Texas Needs All the Resources It Can Get to Fight COVID-19
The COVID-19 pandemic is an unprecedented disaster in scope and scale. America’s disaster response and recovery system is designed to deal with localized disasters and assumes that people have the resources to recover quickly. COVID-19 is a nationwide disaster that has been ongoing for months, with an economic impact that has stripped millions of Americans of the resources to pay rent and buy food.
Many Texans are all too familiar with major disasters and FEMA response, and are still struggling to recover from disasters like Hurricane Harvey. However, this is the first time a Presidential Major Disaster Declaration has ever been issued for a public health emergency and not a natural or man-made disaster that causes physical damage to housing and infrastructure, and there is uncertainty at the state, local and federal levels about how a system designed for localized, physically destructive disasters can be used to address a nationwide pandemic with long-term social and economic consequences.
A Major Disaster Declaration under the Stafford Act was issued for Texas on March 25, 2020, that will reimburse the state for “emergency protective measures” including emergency medical care, temporary medical facilities, supplies, and medical sheltering to ensure that people without housing can safely self-isolate, and provide funding for crisis counseling. However, there are additional programs and assistance available under the Stafford Act including:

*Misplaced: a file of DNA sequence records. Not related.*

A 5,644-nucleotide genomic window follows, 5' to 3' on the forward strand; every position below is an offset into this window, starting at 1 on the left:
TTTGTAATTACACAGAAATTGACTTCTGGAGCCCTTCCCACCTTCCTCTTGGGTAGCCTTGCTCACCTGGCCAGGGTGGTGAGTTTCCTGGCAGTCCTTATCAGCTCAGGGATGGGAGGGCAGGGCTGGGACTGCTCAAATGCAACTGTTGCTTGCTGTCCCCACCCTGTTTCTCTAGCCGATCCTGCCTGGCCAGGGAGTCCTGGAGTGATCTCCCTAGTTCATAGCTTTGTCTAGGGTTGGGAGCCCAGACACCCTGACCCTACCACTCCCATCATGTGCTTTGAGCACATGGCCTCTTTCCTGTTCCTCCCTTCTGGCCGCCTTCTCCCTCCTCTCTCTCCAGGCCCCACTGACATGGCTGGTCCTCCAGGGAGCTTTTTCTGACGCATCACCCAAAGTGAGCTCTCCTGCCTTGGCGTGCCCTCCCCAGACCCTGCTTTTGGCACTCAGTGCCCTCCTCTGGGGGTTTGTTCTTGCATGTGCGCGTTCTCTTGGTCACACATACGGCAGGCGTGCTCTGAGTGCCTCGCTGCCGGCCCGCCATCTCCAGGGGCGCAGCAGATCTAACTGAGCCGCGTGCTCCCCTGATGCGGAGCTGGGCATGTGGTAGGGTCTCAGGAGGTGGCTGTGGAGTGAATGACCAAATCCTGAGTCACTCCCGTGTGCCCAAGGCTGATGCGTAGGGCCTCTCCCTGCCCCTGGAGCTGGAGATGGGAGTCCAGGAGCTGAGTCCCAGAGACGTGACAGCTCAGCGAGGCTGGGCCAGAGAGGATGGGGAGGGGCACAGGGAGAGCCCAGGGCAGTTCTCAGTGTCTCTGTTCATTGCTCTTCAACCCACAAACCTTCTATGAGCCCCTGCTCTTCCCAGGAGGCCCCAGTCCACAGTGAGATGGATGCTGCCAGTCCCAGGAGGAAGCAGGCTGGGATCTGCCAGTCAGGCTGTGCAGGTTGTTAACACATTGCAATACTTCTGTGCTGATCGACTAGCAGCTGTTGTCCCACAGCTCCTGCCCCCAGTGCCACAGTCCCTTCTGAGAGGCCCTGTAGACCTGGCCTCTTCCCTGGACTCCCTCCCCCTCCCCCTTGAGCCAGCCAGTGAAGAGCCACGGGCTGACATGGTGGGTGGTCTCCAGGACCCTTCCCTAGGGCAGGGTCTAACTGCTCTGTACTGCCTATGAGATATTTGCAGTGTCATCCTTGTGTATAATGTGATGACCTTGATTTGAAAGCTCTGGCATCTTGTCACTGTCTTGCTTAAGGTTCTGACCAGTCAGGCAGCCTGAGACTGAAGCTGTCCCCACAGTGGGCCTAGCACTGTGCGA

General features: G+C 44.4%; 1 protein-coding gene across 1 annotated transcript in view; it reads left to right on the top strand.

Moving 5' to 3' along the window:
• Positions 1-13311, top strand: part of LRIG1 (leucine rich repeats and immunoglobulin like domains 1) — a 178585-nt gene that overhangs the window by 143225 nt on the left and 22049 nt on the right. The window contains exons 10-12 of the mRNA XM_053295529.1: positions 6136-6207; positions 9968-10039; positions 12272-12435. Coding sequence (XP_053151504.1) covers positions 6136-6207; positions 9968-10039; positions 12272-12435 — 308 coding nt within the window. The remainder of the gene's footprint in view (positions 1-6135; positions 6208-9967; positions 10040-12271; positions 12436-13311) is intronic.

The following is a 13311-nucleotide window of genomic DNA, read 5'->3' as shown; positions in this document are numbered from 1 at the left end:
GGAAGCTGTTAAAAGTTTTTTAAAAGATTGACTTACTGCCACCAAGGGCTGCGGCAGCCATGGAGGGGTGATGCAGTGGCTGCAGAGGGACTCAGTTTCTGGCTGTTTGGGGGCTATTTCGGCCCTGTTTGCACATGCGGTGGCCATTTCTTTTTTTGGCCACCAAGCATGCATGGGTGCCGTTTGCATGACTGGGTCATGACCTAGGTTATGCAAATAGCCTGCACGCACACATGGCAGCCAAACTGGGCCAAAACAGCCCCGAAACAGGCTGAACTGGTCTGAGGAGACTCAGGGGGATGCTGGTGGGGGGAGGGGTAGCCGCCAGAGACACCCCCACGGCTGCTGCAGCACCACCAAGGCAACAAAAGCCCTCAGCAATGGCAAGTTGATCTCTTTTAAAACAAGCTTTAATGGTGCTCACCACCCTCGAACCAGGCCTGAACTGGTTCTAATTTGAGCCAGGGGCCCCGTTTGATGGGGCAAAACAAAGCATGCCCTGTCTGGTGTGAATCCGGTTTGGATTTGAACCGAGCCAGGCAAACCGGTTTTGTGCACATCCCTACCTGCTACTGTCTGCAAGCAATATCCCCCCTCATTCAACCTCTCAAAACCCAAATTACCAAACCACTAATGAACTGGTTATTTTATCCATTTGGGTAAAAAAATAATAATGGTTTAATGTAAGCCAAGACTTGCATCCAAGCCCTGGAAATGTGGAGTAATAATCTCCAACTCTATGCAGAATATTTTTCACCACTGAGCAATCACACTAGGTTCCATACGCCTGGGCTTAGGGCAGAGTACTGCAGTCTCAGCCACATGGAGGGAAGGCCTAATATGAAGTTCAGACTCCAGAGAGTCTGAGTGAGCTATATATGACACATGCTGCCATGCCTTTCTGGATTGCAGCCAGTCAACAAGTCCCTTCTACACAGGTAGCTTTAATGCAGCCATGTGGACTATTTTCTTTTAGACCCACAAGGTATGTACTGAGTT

- Disaster Unemployment Assistance;
- Other Needs Assistance for medical, dental, and funeral expenses as well as other serious needs;
- Food assistance;
- Disaster Legal Services; and
- Community Loans for local governments who have lost tax revenue and risk not being able to carry out regular governmental activities.
These programs need to be requested by the Governor and added to the current disaster declaration.
The effect of the COVID-19 pandemic on Texas has multiplied exponentially since Governor Abbott requested a Major Disaster Declaration on March 23, 2020. Not only have cases of COVID-19 and resulting deaths increased, but millions of Texans have lost their jobs, are going to food banks for the first time, and are at risk of losing their housing and businesses. While the final decision is up to FEMA and the President, Texas Appleseed is asking Governor Abbott to expand his disaster declaration request to include the full range of programs available under the Stafford Act.
The reality is that disasters do not affect everyone equally. The American disaster recovery system was designed for households with insurance and other resources who just needed temporary help, and not for Americans who were already struggling. We can clearly see the disproportionate impact COVID-19 is having on Black and Brown communities, on low-wage frontline workers who have been deemed “essential” or have to choose between their health and keeping food on the table, and people who are homeless. As unemployment grows, more and more Texans will find themselves struggling to survive and get the resources they need to stay healthy. It is particularly urgent in the COVID-19 pandemic, when lack of access to housing and medical care for vulnerable populations is critical to protecting the health of everyone, that Texas have as may resources as possible to prevent the virus from spreading and to help Texans recovery.